Stay tuned for more as I chronicle our move to France, our hotel and AirBnb stays, our apartment mishaps, and our upcoming road trip through France, Switzerland, and Italy!

A writer, artist and designer since she was young enough to put pencil to paper, Hilary spends most of her time in France, but still considers herself a New Yorker, and visits regularly. Hilary spent the past decade living in NYC and has traveled extensively around the world, looking for hot new topics, destinations, and brands to bring to Urbanette readers.

Reader Discussion: 36 Comments

  1. NYC is a fabulous place, yet it could be so exhausting! Although many people want to be in NYC at some point in their lives, there are so many other great places to live in the world. Although I’m not considering moving anytime soon, this article was really inspiring. Good luck and can’t wait to hear more about your adventures in France!

  2. Matilda Parker

    It makes sense why you’ve moved out of USA. And I honestly think that France is one of the best places to live in! Such a charming, artistic, glamorous yet cozy and friendly country. Enjoy and make every day count! 🙂

  3. Celine Carter

    What a lucky woman you are, Hilary! I could no way convince my husband to move out of the country. I don’t think I could convince him to move out of New York! Sigh… I guess we’re living here till our retirement. lol

  4. Kaitlyn Barrett

    Ahh how dreamy ? So happy for you! If only I had the money to move. I wouldn’t waste a minute here!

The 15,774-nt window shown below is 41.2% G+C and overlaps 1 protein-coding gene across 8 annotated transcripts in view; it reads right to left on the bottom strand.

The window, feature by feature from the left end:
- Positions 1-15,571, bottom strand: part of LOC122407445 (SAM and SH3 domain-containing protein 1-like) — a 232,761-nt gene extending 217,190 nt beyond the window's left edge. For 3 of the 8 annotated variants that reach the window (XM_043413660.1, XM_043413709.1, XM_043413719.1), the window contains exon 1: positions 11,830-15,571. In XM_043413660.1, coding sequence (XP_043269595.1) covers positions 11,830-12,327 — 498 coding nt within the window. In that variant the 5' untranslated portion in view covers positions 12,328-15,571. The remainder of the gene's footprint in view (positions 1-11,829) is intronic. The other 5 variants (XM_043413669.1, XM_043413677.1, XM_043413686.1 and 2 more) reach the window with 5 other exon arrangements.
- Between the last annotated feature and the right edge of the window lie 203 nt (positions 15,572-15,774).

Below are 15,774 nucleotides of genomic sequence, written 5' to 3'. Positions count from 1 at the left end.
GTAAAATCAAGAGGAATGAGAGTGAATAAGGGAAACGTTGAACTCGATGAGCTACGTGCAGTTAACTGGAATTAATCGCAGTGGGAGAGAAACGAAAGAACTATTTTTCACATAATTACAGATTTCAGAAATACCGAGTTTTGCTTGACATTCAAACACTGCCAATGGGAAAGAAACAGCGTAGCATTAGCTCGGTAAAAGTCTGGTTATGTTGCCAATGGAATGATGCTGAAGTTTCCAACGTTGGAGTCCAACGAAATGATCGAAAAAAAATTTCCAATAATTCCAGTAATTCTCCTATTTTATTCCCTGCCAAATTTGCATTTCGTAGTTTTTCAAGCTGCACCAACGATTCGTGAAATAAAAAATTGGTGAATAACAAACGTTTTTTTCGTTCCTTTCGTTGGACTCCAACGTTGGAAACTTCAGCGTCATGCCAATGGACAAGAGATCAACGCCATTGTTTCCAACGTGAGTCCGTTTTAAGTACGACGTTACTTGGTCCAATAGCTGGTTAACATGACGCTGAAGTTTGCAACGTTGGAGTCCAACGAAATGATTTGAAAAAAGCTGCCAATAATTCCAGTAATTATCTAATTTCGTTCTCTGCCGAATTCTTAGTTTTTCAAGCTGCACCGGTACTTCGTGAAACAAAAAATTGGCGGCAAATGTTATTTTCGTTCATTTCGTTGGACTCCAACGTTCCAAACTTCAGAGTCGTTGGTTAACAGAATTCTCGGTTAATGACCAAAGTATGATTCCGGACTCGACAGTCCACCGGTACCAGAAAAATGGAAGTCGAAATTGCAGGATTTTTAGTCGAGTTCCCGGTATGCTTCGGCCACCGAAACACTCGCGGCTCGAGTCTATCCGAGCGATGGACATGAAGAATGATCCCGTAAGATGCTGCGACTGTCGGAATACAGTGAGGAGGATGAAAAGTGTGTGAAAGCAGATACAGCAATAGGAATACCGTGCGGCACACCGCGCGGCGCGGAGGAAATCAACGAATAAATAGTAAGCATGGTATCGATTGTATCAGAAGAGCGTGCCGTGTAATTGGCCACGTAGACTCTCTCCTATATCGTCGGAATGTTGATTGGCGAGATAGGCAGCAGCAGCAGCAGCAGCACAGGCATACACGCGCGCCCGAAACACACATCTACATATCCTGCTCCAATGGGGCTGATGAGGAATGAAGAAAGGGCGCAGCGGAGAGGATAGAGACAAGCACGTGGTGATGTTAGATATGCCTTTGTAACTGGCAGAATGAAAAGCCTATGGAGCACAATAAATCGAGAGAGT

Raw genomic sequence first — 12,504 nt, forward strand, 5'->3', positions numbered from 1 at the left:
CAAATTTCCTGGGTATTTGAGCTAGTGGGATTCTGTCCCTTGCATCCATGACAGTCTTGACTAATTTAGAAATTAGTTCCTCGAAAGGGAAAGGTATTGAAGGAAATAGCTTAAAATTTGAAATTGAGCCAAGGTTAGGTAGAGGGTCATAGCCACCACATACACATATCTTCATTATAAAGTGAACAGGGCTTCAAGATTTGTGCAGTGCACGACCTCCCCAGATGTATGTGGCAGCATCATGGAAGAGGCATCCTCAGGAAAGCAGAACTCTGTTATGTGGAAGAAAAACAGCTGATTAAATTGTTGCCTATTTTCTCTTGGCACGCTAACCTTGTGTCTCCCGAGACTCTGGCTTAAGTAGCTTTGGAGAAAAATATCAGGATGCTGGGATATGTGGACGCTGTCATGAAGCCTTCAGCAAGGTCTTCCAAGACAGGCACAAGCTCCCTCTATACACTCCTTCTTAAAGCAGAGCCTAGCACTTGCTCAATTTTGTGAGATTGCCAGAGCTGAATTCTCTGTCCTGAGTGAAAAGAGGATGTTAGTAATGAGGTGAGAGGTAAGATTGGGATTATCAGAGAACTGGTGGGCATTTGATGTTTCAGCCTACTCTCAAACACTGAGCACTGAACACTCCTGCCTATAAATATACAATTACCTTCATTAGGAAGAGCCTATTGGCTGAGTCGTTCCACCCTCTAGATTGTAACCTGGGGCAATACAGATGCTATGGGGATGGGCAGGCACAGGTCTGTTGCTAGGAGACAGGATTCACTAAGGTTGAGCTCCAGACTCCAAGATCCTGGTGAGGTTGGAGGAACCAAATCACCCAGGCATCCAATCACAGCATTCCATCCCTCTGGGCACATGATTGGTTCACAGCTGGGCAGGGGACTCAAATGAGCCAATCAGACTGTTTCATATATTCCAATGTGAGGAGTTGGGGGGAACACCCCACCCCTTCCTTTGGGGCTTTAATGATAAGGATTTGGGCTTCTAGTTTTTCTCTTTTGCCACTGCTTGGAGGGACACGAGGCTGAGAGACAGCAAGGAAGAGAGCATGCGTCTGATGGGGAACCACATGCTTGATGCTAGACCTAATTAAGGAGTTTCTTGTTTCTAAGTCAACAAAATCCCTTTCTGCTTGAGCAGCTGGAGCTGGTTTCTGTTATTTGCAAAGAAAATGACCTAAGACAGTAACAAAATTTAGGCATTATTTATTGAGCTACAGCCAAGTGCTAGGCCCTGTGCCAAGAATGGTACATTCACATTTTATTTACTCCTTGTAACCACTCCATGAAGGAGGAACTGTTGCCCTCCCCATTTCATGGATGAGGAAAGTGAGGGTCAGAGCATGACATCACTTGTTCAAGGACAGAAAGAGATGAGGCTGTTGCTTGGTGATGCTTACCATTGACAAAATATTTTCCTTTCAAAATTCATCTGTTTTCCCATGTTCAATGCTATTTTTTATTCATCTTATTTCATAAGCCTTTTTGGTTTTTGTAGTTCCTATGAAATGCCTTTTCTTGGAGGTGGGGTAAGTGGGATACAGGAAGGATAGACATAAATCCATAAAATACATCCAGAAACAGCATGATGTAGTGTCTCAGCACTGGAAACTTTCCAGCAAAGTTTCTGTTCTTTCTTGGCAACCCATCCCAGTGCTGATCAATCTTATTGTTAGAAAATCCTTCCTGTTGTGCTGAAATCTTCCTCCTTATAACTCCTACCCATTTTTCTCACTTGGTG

• I’m not sure where you live, but I found France to be much, much less expensive than the US in every way. Spain is even less expensive…

  5. This article is EVERYTHING!!! ???????? Thanks so much for all the info you’ve provided. Really helpful advice. I want to move abroad but didn’t know where to start. Thanks a million times! 😀

  6. Evelyn Sandler

    Woooow! That’s incredibly brave of you and your husband. Leaving your home to move to a strange / foreigner place with a foreign language… Leaving your lives, families, friends, jobs behind in the US… To start all over again in France. That takes some serious courage! Admirable! ???????

    • I know right? I could never do that!! Isn’t she brave?!! One of the many reasons why I look up to Hilary so much. ? A real role model for us ladies. ☺️

  7. Colleen Frasier

    Can’t tell you how jealous I am! I’ve always wanted to visit Lyon. I really doubt that I’ll get to move there, but I’ll be sure to visit that beautiful city one day. ❤️?

  8. Mari Henderson

    Great tips, Hilary! If I had one advice that would be to try to make friends before you move, so that you won’t feel like a total stranger there once you moved. ?

  9. Kim Hartford

    Great article! Really enjoyed reading about your exciting big move! Such a brave and smart couple. Congrats, you two! ???? Thanks for the tips too. I hope to move to Europe as well one day. 🙂

  10. Lena Dzeko

    Lucky you! Sort of envying you right now. I wanted to move to Madrid 4 years ago, but my visa got declined. ?

    • You could try to get a visa for another EU country. Once you’re here, you can move around freely…